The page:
Stories in California

California Stories

Highlights from our work in the Golden State

The Nature Conservancy's Applied Scientist, collecting data at various locations in the Garcia River Forest
Garcia River Forest The Nature Conservancy's Applied Scientist, collecting data at various locations in the Garcia River Forest © Bridget Besaw


Erica and her daughter at the California state capitol.
Erica Brand, Energy Director Erica and her daughter at the California state capitol. © TNC

Power of Place - August 13, 2019

I grew up in rural Northern California near a clean energy power plant where my father worked. My childhood was spent exploring the wilderness and learning about the complex electricity system that powers our world. These two things continue to define my life and livelihood.

As the director of The Nature Conservancy’s California Energy Strategy, I’m focused  on transitioning our state to 100% clean energy while protecting ecologically important lands and waters. The challenge at hand is significant: over the next two decades, California needs to undertake a bold transformation of the economy and the electricity system to tackle climate change, but not at the expense of our natural legacy.

I’m fortunate to be able to contribute to a future with cleaner energy, cleaner air, and a thriving network of wildlands and wildlife for my daughter, and the next generation of Californians, to explore.


In March 2020, TNC acquired the 462-acre Nobmann Ranch in the Lassen Foothills.
Nobmann Ranch In March 2020, TNC acquired the 462-acre Nobmann Ranch in the Lassen Foothills. © Cheryl Bretton

Protecting Land and Water in the Lassen Foothills - March 26, 2020

In March 2020, TNC acquired the 462-acre Nobmann Ranch in the Lassen Foothills. This beautiful property abuts our Dye Creek Preserve, connecting habitat for the state’s largest migratory deer herd and protecting Mill Creek, a haven for at-risk species like Chinook salmon and steelhead. Mill Creek has the highest elevation Chinook spawning grounds in North America. Salmon travel more than 300 miles from the ocean to reach their destination near Lassen National Park. Thanks to this acquisition, TNC has become one of the largest holders of water rights in the Mill Creek system. The property comes with an impressive water right of three cubic feet-per-second, the equivalent of three basketballs worth of water going by every second, 24 hours a day.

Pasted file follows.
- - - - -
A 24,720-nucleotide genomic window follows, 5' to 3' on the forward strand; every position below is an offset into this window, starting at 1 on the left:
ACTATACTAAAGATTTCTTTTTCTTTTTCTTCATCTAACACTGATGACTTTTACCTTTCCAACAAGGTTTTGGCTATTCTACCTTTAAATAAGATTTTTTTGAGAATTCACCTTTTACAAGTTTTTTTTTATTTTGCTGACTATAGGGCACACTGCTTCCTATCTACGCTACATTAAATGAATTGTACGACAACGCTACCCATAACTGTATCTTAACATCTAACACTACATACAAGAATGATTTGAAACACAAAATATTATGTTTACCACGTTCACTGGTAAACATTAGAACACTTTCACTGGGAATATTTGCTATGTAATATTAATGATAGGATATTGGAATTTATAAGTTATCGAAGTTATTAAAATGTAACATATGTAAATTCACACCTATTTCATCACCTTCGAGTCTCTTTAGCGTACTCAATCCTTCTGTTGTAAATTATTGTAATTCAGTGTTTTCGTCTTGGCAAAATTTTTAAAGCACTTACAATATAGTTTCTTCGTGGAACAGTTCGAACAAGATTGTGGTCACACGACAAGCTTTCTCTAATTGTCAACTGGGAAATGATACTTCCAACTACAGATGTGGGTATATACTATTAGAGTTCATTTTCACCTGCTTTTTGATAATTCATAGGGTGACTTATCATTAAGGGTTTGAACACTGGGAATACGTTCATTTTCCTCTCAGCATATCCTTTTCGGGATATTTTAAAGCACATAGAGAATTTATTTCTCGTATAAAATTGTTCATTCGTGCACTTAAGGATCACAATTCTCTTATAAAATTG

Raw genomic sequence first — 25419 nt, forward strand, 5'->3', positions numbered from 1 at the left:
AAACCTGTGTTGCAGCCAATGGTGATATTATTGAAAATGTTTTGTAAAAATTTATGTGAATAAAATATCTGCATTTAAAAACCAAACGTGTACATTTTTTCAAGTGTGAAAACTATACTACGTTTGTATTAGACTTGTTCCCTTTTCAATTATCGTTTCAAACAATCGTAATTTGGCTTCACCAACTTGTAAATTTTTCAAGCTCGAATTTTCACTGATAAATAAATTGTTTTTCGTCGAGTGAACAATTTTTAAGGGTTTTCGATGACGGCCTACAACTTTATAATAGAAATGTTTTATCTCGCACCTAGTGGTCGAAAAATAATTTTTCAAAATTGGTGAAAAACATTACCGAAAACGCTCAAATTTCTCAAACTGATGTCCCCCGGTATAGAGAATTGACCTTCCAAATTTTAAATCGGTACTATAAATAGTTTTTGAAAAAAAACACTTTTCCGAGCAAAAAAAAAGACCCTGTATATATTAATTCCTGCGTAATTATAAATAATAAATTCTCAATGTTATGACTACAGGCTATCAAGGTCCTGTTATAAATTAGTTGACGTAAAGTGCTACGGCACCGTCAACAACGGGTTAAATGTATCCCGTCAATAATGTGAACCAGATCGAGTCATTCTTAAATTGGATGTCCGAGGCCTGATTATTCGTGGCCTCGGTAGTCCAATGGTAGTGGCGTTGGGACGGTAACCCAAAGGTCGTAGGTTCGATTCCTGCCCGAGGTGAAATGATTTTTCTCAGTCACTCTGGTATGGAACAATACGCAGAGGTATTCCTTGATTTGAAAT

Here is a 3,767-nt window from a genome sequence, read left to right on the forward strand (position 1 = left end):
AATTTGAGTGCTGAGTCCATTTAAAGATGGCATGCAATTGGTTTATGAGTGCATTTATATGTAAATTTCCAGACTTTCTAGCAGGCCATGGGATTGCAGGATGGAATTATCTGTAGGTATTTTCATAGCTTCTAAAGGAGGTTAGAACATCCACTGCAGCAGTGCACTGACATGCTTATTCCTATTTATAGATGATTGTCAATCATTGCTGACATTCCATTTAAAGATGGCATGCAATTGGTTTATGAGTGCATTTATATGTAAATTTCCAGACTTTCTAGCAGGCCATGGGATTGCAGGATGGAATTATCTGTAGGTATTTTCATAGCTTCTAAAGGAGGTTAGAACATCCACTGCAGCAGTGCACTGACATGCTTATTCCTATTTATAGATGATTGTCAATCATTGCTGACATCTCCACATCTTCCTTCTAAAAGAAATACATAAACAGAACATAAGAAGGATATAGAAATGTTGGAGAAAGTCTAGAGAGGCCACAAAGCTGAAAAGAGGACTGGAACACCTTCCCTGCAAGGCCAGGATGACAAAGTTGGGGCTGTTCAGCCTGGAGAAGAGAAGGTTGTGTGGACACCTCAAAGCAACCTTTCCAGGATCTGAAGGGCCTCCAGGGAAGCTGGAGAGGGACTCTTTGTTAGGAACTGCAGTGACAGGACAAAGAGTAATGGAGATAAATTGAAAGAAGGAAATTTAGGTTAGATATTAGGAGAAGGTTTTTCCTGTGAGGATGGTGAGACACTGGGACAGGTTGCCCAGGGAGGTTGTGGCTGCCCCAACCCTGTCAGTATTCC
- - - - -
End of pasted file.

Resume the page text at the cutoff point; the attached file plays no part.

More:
Mill Creek is fed by the cold, volcanic springs of the Cascade mountain Range, which makes it highly resistant to drought, unlike other rivers that rely on rain and snowmelt. We plan to bolster the health of the Mill Creek system and keep the stream flowing for salmon year-round by using our portfolio of water rights to deliver the water nature needs. With this work we are creating a model that can be replicated across the state to help California’s freshwater species thrive.

Now, the Nobmann property will be managed in conjunction with our Dye Creek Preserve. TNC holds more than 100,000 acres of conservation easements in the region, and this unique property adds a critical piece to the puzzle.


Conservation in a Hard Hat Protecting Salmon on the Ten Mile River

Conservation in a Hard Hat: Protecting Salmon on the North Coast - January 25, 2019